Your Guide to Interscholastic Riding: Different Organizations Explained

Photo by Grace Salmon

BY MACKENZIE SCHUMAN

For many riders, the start of winter means the end of the show season. However, for many others, the winter only means more opportunities to ride and grow as a rider, even if you do not show competitively throughout the summer. Through the local interscholastic and intercollegiate riding programs throughout the United States, students and riders have found that riding can become a school sanctioned sport. This is an opportunity to meet new friends, improve your riding abilities on different horses, and even get scholarships. Below is a description of each of the types of interscholastic and intercollegiate riding programs for your convenience.

IEA (Interscholastic Equestrian Association)

This national organization was started to help open the sport of horseback riding to students in middle and high school. Riders do not need to supply their own tack or horse, as this is the job of the host team to arrange. Riders then draw their horse out of a hat and get a short introduction to the horse until they enter the arena for a jumping round or flat phase which is judged on the riders horsemanship and riding abilities. This program helps middle and high school riders compete with the thrill of a team by their side and the suspense of not knowing what horse you could draw. IEA is a great program to join for riders and students to further their education in the sport and give them a show schedule in the winter. (www.rideiea.org)

Photo by Grace Salmon

IEL (Interscholastic Equestrian League)

This Los Angelos and Ventura County, California based program is open to all middle and high schools who are interested in the IEL program. Students who join are expected to provide thier own horses and tack, and make the stall reservations. The riders compete in teams designated by their school or where they ride and also individually. Riders may enter in either equitation or hunter classes depending on their horses style. IEL helps students and riders improve their horsemanship and prepare them for the regional and national competitions in the summer. (www.theiel.org)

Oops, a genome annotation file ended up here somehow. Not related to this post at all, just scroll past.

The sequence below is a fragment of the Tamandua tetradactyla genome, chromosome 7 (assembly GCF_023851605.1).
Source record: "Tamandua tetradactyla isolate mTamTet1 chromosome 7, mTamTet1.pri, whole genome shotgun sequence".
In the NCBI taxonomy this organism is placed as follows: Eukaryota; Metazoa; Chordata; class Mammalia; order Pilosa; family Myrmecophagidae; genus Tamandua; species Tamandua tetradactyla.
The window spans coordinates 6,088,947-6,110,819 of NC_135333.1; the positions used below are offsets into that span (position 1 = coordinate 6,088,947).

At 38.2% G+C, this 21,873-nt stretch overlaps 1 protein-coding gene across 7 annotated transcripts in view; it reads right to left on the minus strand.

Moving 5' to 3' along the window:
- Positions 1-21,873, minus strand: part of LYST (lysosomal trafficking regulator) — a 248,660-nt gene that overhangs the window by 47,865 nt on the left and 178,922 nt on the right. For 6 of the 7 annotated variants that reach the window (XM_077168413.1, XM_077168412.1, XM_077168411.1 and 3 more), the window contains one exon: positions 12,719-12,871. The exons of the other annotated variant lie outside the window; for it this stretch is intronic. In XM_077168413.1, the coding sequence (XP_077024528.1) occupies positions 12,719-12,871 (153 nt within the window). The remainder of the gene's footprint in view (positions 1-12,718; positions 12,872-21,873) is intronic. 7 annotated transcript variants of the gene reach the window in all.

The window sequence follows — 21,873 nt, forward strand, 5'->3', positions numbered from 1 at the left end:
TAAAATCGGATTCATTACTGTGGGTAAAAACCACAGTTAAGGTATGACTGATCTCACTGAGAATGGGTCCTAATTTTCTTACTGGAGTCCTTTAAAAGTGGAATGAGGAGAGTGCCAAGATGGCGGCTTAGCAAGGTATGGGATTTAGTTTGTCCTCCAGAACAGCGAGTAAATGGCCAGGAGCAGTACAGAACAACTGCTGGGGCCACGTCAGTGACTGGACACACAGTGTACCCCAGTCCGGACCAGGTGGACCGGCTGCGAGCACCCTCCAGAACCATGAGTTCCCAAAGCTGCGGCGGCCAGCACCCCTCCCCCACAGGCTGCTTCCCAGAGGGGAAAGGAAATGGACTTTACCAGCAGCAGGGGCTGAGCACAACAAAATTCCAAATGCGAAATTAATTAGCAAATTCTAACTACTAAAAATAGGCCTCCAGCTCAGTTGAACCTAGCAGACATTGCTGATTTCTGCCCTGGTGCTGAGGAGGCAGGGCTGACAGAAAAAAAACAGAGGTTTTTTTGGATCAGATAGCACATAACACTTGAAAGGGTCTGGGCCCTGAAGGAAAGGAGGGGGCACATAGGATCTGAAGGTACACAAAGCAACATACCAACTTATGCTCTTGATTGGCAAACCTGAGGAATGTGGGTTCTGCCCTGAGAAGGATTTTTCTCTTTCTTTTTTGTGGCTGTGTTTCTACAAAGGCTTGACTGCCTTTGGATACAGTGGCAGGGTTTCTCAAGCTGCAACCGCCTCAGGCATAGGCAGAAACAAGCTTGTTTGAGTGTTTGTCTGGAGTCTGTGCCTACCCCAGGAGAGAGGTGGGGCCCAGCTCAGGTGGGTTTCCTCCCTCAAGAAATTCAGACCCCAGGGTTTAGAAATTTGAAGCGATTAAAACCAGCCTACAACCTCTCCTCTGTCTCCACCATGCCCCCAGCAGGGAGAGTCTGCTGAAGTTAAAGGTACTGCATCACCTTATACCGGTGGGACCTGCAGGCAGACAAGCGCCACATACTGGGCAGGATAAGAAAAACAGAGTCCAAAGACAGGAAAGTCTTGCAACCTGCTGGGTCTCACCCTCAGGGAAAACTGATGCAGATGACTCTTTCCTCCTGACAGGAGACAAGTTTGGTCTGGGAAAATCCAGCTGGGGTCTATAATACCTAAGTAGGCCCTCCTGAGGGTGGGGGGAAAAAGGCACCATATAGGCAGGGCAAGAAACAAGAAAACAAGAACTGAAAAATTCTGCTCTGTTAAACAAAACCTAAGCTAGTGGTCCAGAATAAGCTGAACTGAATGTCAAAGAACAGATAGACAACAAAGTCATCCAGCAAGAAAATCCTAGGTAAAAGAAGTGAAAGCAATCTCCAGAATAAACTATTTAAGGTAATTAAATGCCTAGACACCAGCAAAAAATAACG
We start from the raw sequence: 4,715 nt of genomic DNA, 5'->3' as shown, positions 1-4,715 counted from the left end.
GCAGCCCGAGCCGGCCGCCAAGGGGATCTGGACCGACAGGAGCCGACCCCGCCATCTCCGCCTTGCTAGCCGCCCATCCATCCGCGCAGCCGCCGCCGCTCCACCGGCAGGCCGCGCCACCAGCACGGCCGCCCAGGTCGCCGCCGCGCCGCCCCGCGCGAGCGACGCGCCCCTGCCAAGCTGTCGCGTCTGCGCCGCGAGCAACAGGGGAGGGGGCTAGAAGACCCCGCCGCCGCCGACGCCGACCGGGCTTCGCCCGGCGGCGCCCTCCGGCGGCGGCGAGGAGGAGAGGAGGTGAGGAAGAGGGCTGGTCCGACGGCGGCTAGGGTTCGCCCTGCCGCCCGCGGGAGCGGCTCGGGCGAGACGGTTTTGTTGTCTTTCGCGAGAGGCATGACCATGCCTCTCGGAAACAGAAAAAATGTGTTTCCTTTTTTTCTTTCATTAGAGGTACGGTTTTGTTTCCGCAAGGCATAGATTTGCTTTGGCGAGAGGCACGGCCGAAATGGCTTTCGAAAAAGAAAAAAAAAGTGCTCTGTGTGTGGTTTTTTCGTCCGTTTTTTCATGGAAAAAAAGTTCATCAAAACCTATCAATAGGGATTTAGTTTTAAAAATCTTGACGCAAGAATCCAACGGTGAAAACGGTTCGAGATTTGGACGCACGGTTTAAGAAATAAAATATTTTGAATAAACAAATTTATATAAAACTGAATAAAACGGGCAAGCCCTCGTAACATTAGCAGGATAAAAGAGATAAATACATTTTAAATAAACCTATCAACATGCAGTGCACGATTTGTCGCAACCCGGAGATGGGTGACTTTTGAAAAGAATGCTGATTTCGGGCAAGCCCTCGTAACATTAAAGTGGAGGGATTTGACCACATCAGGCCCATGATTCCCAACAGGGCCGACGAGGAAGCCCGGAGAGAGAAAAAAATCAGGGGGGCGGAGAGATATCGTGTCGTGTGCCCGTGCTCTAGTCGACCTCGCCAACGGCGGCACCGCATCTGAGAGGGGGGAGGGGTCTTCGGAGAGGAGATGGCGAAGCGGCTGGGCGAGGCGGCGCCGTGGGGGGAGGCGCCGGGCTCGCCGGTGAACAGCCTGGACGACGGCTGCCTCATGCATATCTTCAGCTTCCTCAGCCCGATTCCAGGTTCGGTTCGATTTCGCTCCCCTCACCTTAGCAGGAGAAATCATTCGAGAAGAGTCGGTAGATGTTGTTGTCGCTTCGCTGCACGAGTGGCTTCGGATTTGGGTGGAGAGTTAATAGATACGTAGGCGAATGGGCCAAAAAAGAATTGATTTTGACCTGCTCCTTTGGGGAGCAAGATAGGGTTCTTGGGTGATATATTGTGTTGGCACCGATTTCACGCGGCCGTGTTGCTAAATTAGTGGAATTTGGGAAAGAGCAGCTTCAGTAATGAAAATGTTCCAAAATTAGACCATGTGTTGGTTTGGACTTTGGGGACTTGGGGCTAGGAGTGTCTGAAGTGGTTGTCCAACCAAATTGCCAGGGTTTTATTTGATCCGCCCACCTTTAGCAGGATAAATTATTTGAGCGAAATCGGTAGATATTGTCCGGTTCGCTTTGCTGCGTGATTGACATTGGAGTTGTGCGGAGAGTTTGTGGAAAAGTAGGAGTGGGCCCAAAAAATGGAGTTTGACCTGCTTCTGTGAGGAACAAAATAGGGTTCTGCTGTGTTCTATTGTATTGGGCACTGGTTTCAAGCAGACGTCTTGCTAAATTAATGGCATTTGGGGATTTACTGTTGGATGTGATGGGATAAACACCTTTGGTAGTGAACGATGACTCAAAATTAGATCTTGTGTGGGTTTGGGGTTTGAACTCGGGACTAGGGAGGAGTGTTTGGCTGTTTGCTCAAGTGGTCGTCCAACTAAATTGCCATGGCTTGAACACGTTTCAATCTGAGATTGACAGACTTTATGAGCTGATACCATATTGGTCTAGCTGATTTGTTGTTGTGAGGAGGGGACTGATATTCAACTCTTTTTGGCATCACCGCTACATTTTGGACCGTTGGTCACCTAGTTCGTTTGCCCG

Inter-School Horse Show (ISHS)

ISHS has made it their mission to open the sport of horseback riding to those in school who may have limited access to horseback riding. Members are required to either supply their own horse or lease one from the host schools at shows. Varsity and Junior Varsity divisions are supplied with many variations within those two divisions. Throughout the show season, riders individually and with a team acquire points to lead up to the invitational show at the end of the year. ISHS is a great program for students to get into as it is a sport not normally offered in schools and gives riders a basis for better horsemanship. (www.interschoolhorseshow.org)

Intercollegiate Horse Shows Association (IHSA)

IHSA, much like IEA, allows for students, now in college, to compete individually and as a team no matter their riding ability or financial status. Riders draw their horses and get a short amount of time to figure their horse out before they go into the arena for a jumping round or flat phase. This program helps students continue their riding throughout college all over the nation while maintaining their busy school schedule. IHSA not only furthers a riders education in the saddle, but also provides more of a basis of essential horsemanship skills needed to perform with excellence both in and out of the arena. (www.ihsainc.com)

Photo by Grace Salmon

National Collegiate Equestrian Association (NCEA)

NCEA is the only female-only association within the mix, but is open to all female college athletes at the participating schools. Five horses are brought to each event, and both schools competing select five riders to compete in head-to-head competitions. The riders are allowed to watch the horse that they randomly draw warmup before competition, and then are allowed four minutes to become acquainted with their horse before going into the arena for a jumping or flat phase. The riders from the opposing team then compete on the same horses and all riders are judged on their position and ability and not the horses skill.  NCEA really helps to further open the sport of horseback riding to girls in college. (www.collegiateequestrian.com)

College Preparatory Invitational (CPI)

CPI is a national program that offers equestrians in college the ability to expand their equestrian experience through comprehensive educational programs, scholarships and community service opportunities, and competition. CPI members do not need to bring their own tack or horses, as CPI provides them for the riders during the competition. Students compete at one of the two shows, one in Burbank, California, the other in West Palm Beach, Florida. The competition format is similar to those of IEA and IHSA, but also includes possible tests that are in both the flat and jumping phases. Students in CPI have the opportunity to earn scholarships and also become one of the two Junior Ambassadors for CPI. (www.collegeprepinvitational.com)